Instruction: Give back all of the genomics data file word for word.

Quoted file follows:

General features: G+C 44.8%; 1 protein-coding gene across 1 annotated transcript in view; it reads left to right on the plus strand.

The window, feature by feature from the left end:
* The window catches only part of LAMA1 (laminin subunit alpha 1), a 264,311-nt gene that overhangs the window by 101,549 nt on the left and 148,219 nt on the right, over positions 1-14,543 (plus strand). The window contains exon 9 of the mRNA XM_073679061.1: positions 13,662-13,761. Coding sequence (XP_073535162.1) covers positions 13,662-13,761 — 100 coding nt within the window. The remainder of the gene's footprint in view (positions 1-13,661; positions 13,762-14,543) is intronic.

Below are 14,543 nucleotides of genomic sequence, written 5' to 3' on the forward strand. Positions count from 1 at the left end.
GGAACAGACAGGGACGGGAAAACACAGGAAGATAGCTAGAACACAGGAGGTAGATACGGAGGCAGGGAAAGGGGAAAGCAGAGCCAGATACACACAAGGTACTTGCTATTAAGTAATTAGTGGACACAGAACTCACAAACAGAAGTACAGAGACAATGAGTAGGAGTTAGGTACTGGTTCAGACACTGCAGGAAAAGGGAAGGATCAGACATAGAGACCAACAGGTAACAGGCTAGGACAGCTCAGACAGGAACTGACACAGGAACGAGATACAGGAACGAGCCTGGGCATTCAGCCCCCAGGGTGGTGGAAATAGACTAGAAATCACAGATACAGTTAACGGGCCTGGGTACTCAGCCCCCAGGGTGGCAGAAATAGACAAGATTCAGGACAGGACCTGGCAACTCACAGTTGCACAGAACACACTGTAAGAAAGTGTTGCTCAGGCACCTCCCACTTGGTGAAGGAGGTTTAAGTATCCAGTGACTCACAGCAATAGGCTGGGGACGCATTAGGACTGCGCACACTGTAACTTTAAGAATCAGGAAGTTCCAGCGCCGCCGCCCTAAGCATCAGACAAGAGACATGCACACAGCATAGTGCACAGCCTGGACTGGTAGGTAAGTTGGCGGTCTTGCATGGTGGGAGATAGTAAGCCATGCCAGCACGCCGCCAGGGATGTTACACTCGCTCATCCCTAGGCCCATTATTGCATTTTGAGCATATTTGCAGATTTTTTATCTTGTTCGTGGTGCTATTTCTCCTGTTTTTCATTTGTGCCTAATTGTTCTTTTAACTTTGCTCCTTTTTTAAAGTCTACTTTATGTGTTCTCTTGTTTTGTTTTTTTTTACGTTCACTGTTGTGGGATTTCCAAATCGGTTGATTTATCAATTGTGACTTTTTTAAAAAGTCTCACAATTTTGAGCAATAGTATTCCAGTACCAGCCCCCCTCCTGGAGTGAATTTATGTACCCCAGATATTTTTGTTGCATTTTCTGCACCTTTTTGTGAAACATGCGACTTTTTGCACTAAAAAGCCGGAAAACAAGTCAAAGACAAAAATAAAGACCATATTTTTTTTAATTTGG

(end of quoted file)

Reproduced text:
General features: G+C 44.8%; 1 protein-coding gene across 1 annotated transcript in view; it reads left to right on the plus strand.

The window, feature by feature from the left end:
* The window catches only part of LAMA1 (laminin subunit alpha 1), a 264,311-nt gene that overhangs the window by 101,549 nt on the left and 148,219 nt on the right, over positions 1-14,543 (plus strand). The window contains exon 9 of the mRNA XM_073679061.1: positions 13,662-13,761. Coding sequence (XP_073535162.1) covers positions 13,662-13,761 — 100 coding nt within the window. The remainder of the gene's footprint in view (positions 1-13,661; positions 13,762-14,543) is intronic.

Below are 14,543 nucleotides of genomic sequence, written 5' to 3' on the forward strand. Positions count from 1 at the left end.
GGAACAGACAGGGACGGGAAAACACAGGAAGATAGCTAGAACACAGGAGGTAGATACGGAGGCAGGGAAAGGGGAAAGCAGAGCCAGATACACACAAGGTACTTGCTATTAAGTAATTAGTGGACACAGAACTCACAAACAGAAGTACAGAGACAATGAGTAGGAGTTAGGTACTGGTTCAGACACTGCAGGAAAAGGGAAGGATCAGACATAGAGACCAACAGGTAACAGGCTAGGACAGCTCAGACAGGAACTGACACAGGAACGAGATACAGGAACGAGCCTGGGCATTCAGCCCCCAGGGTGGTGGAAATAGACTAGAAATCACAGATACAGTTAACGGGCCTGGGTACTCAGCCCCCAGGGTGGCAGAAATAGACAAGATTCAGGACAGGACCTGGCAACTCACAGTTGCACAGAACACACTGTAAGAAAGTGTTGCTCAGGCACCTCCCACTTGGTGAAGGAGGTTTAAGTATCCAGTGACTCACAGCAATAGGCTGGGGACGCATTAGGACTGCGCACACTGTAACTTTAAGAATCAGGAAGTTCCAGCGCCGCCGCCCTAAGCATCAGACAAGAGACATGCACACAGCATAGTGCACAGCCTGGACTGGTAGGTAAGTTGGCGGTCTTGCATGGTGGGAGATAGTAAGCCATGCCAGCACGCCGCCAGGGATGTTACACTCGCTCATCCCTAGGCCCATTATTGCATTTTGAGCATATTTGCAGATTTTTTATCTTGTTCGTGGTGCTATTTCTCCTGTTTTTCATTTGTGCCTAATTGTTCTTTTAACTTTGCTCCTTTTTTAAAGTCTACTTTATGTGTTCTCTTGTTTTGTTTTTTTTTACGTTCACTGTTGTGGGATTTCCAAATCGGTTGATTTATCAATTGTGACTTTTTTAAAAAGTCTCACAATTTTGAGCAATAGTATTCCAGTACCAGCCCCCCTCCTGGAGTGAATTTATGTACCCCAGATATTTTTGTTGCATTTTCTGCACCTTTTTGTGAAACATGCGACTTTTTGCACTAAAAAGCCGGAAAACAAGTCAAAGACAAAAATAAAGACCATATTTTTTTTAATTTGG